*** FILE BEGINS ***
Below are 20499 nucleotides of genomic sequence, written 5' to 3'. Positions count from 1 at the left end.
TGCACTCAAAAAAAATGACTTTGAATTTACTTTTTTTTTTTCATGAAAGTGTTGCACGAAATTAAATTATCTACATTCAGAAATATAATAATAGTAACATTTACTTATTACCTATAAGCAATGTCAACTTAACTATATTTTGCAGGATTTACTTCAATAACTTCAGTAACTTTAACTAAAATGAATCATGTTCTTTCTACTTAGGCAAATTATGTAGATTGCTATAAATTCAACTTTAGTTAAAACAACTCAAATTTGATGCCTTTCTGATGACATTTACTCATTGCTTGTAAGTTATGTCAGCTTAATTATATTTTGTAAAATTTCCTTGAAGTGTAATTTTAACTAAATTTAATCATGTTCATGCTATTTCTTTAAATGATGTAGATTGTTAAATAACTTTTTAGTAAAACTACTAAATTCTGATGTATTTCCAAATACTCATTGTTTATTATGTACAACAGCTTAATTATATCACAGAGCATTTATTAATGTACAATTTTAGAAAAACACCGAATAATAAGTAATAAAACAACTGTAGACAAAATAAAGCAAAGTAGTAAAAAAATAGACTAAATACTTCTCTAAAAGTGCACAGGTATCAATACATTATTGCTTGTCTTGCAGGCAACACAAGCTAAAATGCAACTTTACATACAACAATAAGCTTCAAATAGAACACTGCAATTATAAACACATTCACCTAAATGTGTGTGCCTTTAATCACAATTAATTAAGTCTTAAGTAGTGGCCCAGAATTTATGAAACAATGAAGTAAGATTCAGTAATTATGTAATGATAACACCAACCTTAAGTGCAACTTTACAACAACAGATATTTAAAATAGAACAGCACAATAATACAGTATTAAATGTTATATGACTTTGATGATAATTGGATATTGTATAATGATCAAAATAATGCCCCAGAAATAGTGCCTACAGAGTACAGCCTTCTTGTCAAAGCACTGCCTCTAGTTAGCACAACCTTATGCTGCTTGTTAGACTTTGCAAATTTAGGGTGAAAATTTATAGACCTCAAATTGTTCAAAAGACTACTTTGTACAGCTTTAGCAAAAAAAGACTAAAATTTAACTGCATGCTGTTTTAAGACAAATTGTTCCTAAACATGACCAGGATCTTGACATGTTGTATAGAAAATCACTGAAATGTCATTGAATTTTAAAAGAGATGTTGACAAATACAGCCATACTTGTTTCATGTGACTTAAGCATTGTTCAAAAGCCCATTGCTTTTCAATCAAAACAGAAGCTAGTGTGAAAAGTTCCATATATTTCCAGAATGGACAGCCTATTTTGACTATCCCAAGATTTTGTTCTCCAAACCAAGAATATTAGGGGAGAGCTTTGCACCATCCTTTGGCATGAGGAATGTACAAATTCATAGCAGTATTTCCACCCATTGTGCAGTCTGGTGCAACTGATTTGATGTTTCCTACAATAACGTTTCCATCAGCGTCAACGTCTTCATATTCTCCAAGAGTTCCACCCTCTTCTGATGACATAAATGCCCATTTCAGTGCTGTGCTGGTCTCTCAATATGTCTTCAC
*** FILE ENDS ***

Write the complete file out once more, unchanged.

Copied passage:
Below are 20499 nucleotides of genomic sequence, written 5' to 3'. Positions count from 1 at the left end.
TGCACTCAAAAAAAATGACTTTGAATTTACTTTTTTTTTTTCATGAAAGTGTTGCACGAAATTAAATTATCTACATTCAGAAATATAATAATAGTAACATTTACTTATTACCTATAAGCAATGTCAACTTAACTATATTTTGCAGGATTTACTTCAATAACTTCAGTAACTTTAACTAAAATGAATCATGTTCTTTCTACTTAGGCAAATTATGTAGATTGCTATAAATTCAACTTTAGTTAAAACAACTCAAATTTGATGCCTTTCTGATGACATTTACTCATTGCTTGTAAGTTATGTCAGCTTAATTATATTTTGTAAAATTTCCTTGAAGTGTAATTTTAACTAAATTTAATCATGTTCATGCTATTTCTTTAAATGATGTAGATTGTTAAATAACTTTTTAGTAAAACTACTAAATTCTGATGTATTTCCAAATACTCATTGTTTATTATGTACAACAGCTTAATTATATCACAGAGCATTTATTAATGTACAATTTTAGAAAAACACCGAATAATAAGTAATAAAACAACTGTAGACAAAATAAAGCAAAGTAGTAAAAAAATAGACTAAATACTTCTCTAAAAGTGCACAGGTATCAATACATTATTGCTTGTCTTGCAGGCAACACAAGCTAAAATGCAACTTTACATACAACAATAAGCTTCAAATAGAACACTGCAATTATAAACACATTCACCTAAATGTGTGTGCCTTTAATCACAATTAATTAAGTCTTAAGTAGTGGCCCAGAATTTATGAAACAATGAAGTAAGATTCAGTAATTATGTAATGATAACACCAACCTTAAGTGCAACTTTACAACAACAGATATTTAAAATAGAACAGCACAATAATACAGTATTAAATGTTATATGACTTTGATGATAATTGGATATTGTATAATGATCAAAATAATGCCCCAGAAATAGTGCCTACAGAGTACAGCCTTCTTGTCAAAGCACTGCCTCTAGTTAGCACAACCTTATGCTGCTTGTTAGACTTTGCAAATTTAGGGTGAAAATTTATAGACCTCAAATTGTTCAAAAGACTACTTTGTACAGCTTTAGCAAAAAAAGACTAAAATTTAACTGCATGCTGTTTTAAGACAAATTGTTCCTAAACATGACCAGGATCTTGACATGTTGTATAGAAAATCACTGAAATGTCATTGAATTTTAAAAGAGATGTTGACAAATACAGCCATACTTGTTTCATGTGACTTAAGCATTGTTCAAAAGCCCATTGCTTTTCAATCAAAACAGAAGCTAGTGTGAAAAGTTCCATATATTTCCAGAATGGACAGCCTATTTTGACTATCCCAAGATTTTGTTCTCCAAACCAAGAATATTAGGGGAGAGCTTTGCACCATCCTTTGGCATGAGGAATGTACAAATTCATAGCAGTATTTCCACCCATTGTGCAGTCTGGTGCAACTGATTTGATGTTTCCTACAATAACGTTTCCATCAGCGTCAACGTCTTCATATTCTCCAAGAGTTCCACCCTCTTCTGATGACATAAATGCCCATTTCAGTGCTGTGCTGGTCTCTCAATATGTCTTCAC